Plasma IFN-γ, IL-4, IL-6, IL-13, and Arg1 were determined by ELISA. As shown in Figure 4, IL-6 and IL-13 concentrations were significantly higher in the ECA patients compared to the control subjects (P<0.05 and P<0.001). In addition, a higher level of Arg1 was found in plasma from ECA patients. However, there were no significant differences in IFN-γ or IL-4 concentration between the two groups.

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Figure 4. Plasma concentrations of cytokines in ECA patients and healthy controls.

The patients and healthy controls used in this experiment had been matched with sex, age and number. Plasma concentrations of IFN-γ (a), IL-4 (b), IL-6 (c), Arg1 (d) and IL-13 (e) were determined by ELISA. Data were analyzed by the Student’s t-test. *P<0.05, ***P<0.001 vs. control group. NS: no significant difference, ECA: esophageal cancer, ELISA: enzyme linked immunosorbent assay, IFN: interferon, IL: interleukin, Arg1: arginase 1.

https://doi.org/10.1371/journal.pone.0104453.g004

Correlation analysis between different cytokines in ECA patients

The correlations between the various cytokines in the ECA patients were analyzed. As shown in Figure 5, there was a significant positive correlation between the levels of Arg1 (MDSCs and M2 associated cytokine) and IL-13 (Th2 type cytokine) in plasma from the ECA patients. IL-4, as a cytokine of Th2, the mRNA expression was increased following the plasma Arg1 enhancement, but a negative correlation was found between IFN-γ and Arg1. In addition, the concentration of IL-13 in plasma showed positive correlation with the mRNA level of IL-4 in PBMC (r = 0.45, P<0.05).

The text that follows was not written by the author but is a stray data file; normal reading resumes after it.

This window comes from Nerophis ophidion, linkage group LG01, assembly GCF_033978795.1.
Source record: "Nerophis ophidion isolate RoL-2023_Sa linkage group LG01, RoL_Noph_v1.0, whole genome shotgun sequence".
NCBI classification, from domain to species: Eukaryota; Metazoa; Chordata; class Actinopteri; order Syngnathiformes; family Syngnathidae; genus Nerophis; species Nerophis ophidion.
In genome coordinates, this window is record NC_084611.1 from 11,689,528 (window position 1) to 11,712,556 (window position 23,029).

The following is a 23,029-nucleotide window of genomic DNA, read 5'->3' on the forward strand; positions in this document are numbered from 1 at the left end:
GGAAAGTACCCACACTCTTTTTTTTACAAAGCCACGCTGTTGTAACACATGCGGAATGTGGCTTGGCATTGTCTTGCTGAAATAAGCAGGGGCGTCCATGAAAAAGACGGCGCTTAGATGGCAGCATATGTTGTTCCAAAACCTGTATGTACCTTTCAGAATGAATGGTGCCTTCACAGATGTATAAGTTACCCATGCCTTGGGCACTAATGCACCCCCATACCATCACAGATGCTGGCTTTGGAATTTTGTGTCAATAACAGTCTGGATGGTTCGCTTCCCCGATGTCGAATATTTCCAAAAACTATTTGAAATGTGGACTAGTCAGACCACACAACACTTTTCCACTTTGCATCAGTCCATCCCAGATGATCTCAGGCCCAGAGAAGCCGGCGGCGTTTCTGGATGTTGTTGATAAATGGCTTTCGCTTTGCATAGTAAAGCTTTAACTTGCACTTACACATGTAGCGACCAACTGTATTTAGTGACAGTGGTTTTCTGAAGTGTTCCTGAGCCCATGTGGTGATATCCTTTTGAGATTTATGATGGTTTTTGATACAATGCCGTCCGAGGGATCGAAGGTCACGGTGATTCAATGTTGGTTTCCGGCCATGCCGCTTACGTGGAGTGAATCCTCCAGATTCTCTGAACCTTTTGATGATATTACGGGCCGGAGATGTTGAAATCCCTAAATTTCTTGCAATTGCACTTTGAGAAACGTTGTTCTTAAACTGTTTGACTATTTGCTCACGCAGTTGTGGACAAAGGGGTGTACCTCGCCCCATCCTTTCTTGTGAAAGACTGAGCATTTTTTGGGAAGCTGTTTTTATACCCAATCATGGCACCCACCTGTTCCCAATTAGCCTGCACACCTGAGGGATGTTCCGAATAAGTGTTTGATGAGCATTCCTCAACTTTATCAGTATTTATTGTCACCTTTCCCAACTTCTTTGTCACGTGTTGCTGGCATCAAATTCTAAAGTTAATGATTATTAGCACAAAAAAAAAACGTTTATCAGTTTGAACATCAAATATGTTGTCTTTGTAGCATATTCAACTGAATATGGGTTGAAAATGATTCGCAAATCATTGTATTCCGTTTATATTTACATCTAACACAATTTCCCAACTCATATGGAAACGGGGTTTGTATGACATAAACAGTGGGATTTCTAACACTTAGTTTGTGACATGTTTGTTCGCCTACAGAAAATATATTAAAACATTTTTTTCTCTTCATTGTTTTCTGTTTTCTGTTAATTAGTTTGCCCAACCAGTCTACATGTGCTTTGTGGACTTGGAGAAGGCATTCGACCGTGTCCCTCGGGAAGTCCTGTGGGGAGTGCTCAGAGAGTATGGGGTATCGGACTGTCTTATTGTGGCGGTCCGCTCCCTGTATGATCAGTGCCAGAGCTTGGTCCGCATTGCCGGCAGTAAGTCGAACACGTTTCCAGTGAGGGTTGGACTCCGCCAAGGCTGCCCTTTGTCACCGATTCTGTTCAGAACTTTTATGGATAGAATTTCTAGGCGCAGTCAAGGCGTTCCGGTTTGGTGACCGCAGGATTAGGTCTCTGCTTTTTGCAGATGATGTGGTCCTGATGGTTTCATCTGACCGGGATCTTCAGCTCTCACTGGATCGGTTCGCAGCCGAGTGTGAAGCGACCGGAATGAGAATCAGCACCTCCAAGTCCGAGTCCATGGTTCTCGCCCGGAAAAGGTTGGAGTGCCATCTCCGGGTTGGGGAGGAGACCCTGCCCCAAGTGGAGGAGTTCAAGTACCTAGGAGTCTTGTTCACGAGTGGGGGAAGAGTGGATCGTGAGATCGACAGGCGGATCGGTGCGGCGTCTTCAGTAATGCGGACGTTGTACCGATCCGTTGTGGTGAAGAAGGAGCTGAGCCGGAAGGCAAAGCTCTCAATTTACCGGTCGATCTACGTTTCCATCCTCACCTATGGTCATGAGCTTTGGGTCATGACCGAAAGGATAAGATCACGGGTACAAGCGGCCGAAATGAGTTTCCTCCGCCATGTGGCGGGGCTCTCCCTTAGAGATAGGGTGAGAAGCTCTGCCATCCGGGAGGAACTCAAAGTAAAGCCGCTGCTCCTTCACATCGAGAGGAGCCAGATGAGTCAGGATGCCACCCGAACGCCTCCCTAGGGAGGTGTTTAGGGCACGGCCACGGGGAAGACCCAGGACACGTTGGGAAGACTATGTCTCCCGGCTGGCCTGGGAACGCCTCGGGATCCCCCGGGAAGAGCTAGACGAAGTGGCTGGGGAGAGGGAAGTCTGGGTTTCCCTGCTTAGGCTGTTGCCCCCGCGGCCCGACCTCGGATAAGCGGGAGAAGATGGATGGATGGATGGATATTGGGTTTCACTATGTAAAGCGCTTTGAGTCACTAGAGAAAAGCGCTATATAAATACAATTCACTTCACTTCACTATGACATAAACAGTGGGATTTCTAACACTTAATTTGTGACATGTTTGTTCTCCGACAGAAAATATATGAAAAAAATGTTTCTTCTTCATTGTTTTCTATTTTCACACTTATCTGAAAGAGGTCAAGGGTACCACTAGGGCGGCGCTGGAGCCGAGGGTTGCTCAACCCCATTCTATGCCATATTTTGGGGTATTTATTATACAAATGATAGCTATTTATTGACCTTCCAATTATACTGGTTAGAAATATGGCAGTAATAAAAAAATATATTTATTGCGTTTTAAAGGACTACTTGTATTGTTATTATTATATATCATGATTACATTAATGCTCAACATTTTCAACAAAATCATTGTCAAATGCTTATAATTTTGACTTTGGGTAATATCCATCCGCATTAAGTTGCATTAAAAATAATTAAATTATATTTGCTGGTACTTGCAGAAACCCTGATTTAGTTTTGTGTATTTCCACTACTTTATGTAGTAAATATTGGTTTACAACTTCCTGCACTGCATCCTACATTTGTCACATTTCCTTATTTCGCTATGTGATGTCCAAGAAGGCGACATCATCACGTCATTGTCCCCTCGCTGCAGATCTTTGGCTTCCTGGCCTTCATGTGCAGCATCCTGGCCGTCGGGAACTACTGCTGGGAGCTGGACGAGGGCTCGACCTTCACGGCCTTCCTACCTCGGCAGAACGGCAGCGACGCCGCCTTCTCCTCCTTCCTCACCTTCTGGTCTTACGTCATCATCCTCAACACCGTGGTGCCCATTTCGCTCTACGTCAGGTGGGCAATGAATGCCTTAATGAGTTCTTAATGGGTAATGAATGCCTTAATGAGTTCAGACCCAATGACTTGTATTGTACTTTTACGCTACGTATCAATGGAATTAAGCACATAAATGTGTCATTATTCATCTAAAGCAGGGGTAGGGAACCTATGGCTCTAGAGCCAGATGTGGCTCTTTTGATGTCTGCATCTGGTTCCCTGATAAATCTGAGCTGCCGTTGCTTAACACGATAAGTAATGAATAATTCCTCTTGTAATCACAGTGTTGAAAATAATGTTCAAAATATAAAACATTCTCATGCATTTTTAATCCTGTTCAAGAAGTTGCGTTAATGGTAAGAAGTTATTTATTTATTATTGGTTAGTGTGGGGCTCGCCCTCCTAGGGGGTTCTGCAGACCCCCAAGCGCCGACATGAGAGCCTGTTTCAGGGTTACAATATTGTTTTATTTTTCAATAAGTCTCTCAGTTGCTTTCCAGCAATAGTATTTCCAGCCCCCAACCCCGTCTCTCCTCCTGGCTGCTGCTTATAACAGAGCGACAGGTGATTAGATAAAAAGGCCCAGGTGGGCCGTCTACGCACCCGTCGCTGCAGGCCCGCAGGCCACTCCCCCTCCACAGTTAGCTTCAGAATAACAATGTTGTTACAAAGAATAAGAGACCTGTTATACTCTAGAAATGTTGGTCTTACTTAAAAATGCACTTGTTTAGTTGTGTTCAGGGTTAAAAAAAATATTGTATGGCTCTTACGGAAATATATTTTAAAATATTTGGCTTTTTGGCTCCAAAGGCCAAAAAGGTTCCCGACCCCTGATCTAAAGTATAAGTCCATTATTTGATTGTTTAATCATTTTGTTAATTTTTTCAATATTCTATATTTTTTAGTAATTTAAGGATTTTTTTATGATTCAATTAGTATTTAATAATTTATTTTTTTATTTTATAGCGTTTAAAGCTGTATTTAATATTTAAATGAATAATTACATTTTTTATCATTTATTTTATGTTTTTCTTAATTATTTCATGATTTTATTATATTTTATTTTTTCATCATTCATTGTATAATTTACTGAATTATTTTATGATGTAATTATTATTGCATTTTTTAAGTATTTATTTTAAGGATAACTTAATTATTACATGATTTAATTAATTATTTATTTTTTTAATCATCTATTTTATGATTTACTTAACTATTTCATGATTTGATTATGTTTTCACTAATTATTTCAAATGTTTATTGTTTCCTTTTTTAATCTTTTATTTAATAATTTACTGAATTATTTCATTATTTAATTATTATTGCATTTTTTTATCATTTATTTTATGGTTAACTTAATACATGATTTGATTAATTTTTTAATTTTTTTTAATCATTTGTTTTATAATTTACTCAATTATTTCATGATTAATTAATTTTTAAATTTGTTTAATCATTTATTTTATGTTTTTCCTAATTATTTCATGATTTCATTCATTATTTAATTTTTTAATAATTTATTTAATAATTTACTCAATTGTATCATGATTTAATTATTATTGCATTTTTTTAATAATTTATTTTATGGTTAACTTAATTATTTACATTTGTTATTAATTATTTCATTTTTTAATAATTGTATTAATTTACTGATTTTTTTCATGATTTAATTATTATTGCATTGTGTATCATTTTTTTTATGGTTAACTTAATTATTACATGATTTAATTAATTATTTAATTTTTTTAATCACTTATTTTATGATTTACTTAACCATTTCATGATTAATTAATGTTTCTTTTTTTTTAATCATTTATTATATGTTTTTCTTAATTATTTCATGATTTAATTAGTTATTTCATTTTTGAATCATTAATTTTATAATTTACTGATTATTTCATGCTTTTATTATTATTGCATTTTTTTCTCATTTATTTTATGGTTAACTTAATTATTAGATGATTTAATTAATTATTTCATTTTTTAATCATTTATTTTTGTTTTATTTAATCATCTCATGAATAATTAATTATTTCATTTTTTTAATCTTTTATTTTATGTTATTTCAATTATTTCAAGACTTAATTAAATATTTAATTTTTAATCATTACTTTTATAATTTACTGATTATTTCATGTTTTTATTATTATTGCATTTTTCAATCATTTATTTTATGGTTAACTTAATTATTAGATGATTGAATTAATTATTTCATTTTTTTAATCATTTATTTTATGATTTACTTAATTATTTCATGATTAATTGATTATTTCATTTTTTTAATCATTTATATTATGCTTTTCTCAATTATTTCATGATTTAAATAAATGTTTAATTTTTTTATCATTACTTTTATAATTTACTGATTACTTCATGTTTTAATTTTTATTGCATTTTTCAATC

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Figure 5. Correlation between cytokines and MDSCs as well as M2 macrophages in ECA patients.

A: Correlation between the plasma concentration of Arg1 and the percentages of circulating MDSCs in ECA patients. Positive correlation was found between Arg1 and MDSCs (r = 0.493, P = 0.006). b: Correlation between the plasma concentration of Arg1 and the mRNA level of IL-4 from ECA patients. Positive correlation was found between Arg1 and IL-4 mRNA (r = 0.510, P = 0.009). c: Correlation between the plasma concentrations of Arg1 and IL-13 from ECA patients. Positive correlation was found between Arg1 and IL-13 (r = 0.455, P = 0.017). d: Correlation between the mRNA level of IL-4 and plasma level of IL-13 from ECA patients. Positive correlation was found between IL-4 and IL-13 (r = 0.484, P = 0.016). e: Correlation between the mRNA level of IFN-γ and plasma level of Arg1 from ECA patients. Negative correlation was found between IFN-γ and Arg1 in ECA patients (r = −0.381, P = 0.038). f: Correlation between the number of CD163+ macrophages in cancer tissues and the percentages of circulating MDSCs in PBMC from ECA patients (r = 0.410, P = 0.003). g: Correlation between the number of CD163+ macrophages in cancer tissues and the plasma concentration of IL-13 from ECA patients (r = 0.405, P = 0.036).